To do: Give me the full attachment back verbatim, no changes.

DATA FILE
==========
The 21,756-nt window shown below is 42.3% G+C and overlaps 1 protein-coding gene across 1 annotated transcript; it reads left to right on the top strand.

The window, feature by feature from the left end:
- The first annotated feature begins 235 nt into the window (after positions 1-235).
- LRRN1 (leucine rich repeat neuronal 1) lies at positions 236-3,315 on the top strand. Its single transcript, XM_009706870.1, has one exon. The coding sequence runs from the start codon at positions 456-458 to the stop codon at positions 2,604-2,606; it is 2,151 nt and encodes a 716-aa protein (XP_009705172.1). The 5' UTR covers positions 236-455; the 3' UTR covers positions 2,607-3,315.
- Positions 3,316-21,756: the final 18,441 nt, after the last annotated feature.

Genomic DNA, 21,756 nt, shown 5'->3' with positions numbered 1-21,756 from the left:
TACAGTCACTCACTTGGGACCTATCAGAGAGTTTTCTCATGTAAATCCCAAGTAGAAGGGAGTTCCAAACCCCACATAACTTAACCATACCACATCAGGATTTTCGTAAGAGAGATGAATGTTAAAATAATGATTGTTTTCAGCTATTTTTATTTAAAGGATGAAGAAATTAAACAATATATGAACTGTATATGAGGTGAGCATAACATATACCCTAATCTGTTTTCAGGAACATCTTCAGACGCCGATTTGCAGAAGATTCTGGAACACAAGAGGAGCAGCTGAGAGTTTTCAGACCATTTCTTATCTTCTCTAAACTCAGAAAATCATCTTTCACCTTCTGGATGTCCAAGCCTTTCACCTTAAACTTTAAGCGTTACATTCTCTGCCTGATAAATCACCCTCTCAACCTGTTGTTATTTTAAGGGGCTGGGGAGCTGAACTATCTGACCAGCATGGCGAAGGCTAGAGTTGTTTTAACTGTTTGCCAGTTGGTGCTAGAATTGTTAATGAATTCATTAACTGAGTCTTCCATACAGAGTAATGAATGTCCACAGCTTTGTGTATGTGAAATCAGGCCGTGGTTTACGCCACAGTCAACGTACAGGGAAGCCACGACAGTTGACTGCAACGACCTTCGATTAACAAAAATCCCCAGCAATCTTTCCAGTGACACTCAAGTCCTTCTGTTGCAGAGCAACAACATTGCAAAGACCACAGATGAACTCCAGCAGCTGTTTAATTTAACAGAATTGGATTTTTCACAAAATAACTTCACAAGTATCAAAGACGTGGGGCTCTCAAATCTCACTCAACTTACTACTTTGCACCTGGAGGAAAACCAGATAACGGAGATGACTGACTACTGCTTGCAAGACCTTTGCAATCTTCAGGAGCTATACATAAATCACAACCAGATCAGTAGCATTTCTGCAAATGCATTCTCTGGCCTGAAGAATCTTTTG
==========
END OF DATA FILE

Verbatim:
The 21,756-nt window shown below is 42.3% G+C and overlaps 1 protein-coding gene across 1 annotated transcript; it reads left to right on the top strand.

The window, feature by feature from the left end:
- The first annotated feature begins 235 nt into the window (after positions 1-235).
- LRRN1 (leucine rich repeat neuronal 1) lies at positions 236-3,315 on the top strand. Its single transcript, XM_009706870.1, has one exon. The coding sequence runs from the start codon at positions 456-458 to the stop codon at positions 2,604-2,606; it is 2,151 nt and encodes a 716-aa protein (XP_009705172.1). The 5' UTR covers positions 236-455; the 3' UTR covers positions 2,607-3,315.
- Positions 3,316-21,756: the final 18,441 nt, after the last annotated feature.

Genomic DNA, 21,756 nt, shown 5'->3' with positions numbered 1-21,756 from the left:
TACAGTCACTCACTTGGGACCTATCAGAGAGTTTTCTCATGTAAATCCCAAGTAGAAGGGAGTTCCAAACCCCACATAACTTAACCATACCACATCAGGATTTTCGTAAGAGAGATGAATGTTAAAATAATGATTGTTTTCAGCTATTTTTATTTAAAGGATGAAGAAATTAAACAATATATGAACTGTATATGAGGTGAGCATAACATATACCCTAATCTGTTTTCAGGAACATCTTCAGACGCCGATTTGCAGAAGATTCTGGAACACAAGAGGAGCAGCTGAGAGTTTTCAGACCATTTCTTATCTTCTCTAAACTCAGAAAATCATCTTTCACCTTCTGGATGTCCAAGCCTTTCACCTTAAACTTTAAGCGTTACATTCTCTGCCTGATAAATCACCCTCTCAACCTGTTGTTATTTTAAGGGGCTGGGGAGCTGAACTATCTGACCAGCATGGCGAAGGCTAGAGTTGTTTTAACTGTTTGCCAGTTGGTGCTAGAATTGTTAATGAATTCATTAACTGAGTCTTCCATACAGAGTAATGAATGTCCACAGCTTTGTGTATGTGAAATCAGGCCGTGGTTTACGCCACAGTCAACGTACAGGGAAGCCACGACAGTTGACTGCAACGACCTTCGATTAACAAAAATCCCCAGCAATCTTTCCAGTGACACTCAAGTCCTTCTGTTGCAGAGCAACAACATTGCAAAGACCACAGATGAACTCCAGCAGCTGTTTAATTTAACAGAATTGGATTTTTCACAAAATAACTTCACAAGTATCAAAGACGTGGGGCTCTCAAATCTCACTCAACTTACTACTTTGCACCTGGAGGAAAACCAGATAACGGAGATGACTGACTACTGCTTGCAAGACCTTTGCAATCTTCAGGAGCTATACATAAATCACAACCAGATCAGTAGCATTTCTGCAAATGCATTCTCTGGCCTGAAGAATCTTTTG